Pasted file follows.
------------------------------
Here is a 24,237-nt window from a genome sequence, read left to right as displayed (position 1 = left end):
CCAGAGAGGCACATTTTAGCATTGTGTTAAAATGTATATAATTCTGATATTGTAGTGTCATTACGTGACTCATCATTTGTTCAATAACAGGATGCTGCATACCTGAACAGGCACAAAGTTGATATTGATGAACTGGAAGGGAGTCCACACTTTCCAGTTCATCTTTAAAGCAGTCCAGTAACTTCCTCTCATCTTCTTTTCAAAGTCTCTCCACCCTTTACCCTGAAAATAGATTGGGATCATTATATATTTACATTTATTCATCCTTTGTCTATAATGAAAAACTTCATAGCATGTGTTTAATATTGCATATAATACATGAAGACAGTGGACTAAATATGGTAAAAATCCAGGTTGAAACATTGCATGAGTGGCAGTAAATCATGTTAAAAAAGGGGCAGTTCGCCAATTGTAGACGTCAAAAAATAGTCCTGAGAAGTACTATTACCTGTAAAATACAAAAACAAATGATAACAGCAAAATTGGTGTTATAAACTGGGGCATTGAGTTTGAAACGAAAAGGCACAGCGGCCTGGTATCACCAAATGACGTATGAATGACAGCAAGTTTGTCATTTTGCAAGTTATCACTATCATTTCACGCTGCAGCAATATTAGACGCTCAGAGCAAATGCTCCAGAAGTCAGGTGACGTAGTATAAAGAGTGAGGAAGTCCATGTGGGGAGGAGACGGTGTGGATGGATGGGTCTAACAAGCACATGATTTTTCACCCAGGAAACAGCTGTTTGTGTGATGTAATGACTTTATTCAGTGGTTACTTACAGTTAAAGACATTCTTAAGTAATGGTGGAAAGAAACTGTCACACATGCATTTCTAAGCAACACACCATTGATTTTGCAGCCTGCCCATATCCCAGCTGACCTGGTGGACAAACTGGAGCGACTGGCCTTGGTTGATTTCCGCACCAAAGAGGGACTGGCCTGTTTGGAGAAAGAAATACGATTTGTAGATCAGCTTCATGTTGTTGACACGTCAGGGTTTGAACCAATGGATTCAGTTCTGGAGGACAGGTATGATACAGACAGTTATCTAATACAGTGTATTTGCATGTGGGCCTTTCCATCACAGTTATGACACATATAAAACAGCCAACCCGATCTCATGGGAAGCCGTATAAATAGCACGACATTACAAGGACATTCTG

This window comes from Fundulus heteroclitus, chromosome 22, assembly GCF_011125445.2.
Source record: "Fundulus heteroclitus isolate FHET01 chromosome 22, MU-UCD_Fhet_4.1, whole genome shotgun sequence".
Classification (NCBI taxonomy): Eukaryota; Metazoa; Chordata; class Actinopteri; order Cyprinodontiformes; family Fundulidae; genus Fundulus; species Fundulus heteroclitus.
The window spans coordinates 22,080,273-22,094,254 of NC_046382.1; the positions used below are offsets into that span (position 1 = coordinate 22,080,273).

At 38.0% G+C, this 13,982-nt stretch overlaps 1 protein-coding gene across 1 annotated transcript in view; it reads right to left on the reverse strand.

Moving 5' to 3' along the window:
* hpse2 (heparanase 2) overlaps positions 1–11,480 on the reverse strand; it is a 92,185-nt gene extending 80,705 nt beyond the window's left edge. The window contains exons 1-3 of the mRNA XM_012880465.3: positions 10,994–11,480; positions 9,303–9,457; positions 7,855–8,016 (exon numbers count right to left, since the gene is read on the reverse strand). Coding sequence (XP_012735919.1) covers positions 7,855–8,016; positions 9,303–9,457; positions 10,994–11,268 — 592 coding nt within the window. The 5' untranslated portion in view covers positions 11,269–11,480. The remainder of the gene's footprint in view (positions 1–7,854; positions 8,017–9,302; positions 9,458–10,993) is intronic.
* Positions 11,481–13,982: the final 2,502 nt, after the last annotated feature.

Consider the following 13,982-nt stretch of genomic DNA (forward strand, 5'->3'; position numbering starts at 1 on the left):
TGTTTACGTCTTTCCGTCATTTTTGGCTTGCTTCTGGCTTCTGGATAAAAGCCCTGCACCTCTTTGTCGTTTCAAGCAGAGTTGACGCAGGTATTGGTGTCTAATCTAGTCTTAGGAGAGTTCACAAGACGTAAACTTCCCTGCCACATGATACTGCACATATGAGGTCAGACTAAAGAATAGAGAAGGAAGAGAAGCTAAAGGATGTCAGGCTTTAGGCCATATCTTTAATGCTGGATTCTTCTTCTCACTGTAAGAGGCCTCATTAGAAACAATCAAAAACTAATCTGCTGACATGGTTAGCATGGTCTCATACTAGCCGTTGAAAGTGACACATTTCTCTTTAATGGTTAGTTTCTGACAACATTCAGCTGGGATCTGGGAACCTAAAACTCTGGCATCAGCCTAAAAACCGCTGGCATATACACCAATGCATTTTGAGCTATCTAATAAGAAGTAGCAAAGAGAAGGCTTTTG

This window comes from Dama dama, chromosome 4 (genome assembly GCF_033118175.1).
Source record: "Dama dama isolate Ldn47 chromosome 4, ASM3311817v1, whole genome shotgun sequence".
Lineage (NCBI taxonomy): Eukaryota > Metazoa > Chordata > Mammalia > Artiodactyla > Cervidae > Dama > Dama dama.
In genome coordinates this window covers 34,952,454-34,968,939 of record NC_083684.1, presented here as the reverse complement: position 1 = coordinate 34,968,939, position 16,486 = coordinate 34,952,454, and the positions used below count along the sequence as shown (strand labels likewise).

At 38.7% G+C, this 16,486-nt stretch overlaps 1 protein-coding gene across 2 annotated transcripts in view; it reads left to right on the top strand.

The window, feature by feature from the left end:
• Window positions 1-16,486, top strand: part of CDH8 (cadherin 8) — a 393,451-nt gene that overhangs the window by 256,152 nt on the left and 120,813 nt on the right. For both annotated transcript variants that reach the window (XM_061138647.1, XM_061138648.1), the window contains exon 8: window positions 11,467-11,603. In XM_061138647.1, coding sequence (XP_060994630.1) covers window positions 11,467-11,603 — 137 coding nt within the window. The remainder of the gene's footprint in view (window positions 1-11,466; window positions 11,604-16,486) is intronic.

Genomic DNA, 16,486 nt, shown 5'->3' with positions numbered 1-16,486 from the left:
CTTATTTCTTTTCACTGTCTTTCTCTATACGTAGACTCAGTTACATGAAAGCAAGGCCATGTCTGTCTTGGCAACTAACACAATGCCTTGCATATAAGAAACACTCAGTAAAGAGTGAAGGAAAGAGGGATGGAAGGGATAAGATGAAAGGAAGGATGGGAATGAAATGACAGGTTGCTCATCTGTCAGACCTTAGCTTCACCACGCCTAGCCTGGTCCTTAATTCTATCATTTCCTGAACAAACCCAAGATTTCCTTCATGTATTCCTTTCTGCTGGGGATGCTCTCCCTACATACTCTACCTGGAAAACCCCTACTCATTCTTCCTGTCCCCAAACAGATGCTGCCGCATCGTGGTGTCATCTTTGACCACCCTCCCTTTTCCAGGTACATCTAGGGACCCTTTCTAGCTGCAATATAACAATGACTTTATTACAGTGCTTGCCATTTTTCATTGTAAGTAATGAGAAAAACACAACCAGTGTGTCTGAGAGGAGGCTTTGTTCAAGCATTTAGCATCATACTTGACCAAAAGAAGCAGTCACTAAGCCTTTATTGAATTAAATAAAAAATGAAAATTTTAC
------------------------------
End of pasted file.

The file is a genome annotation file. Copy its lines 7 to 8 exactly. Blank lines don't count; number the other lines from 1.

At 38.0% G+C, this 13,982-nt stretch overlaps 1 protein-coding gene across 1 annotated transcript in view; it reads right to left on the reverse strand.

Moving 5' to 3' along the window: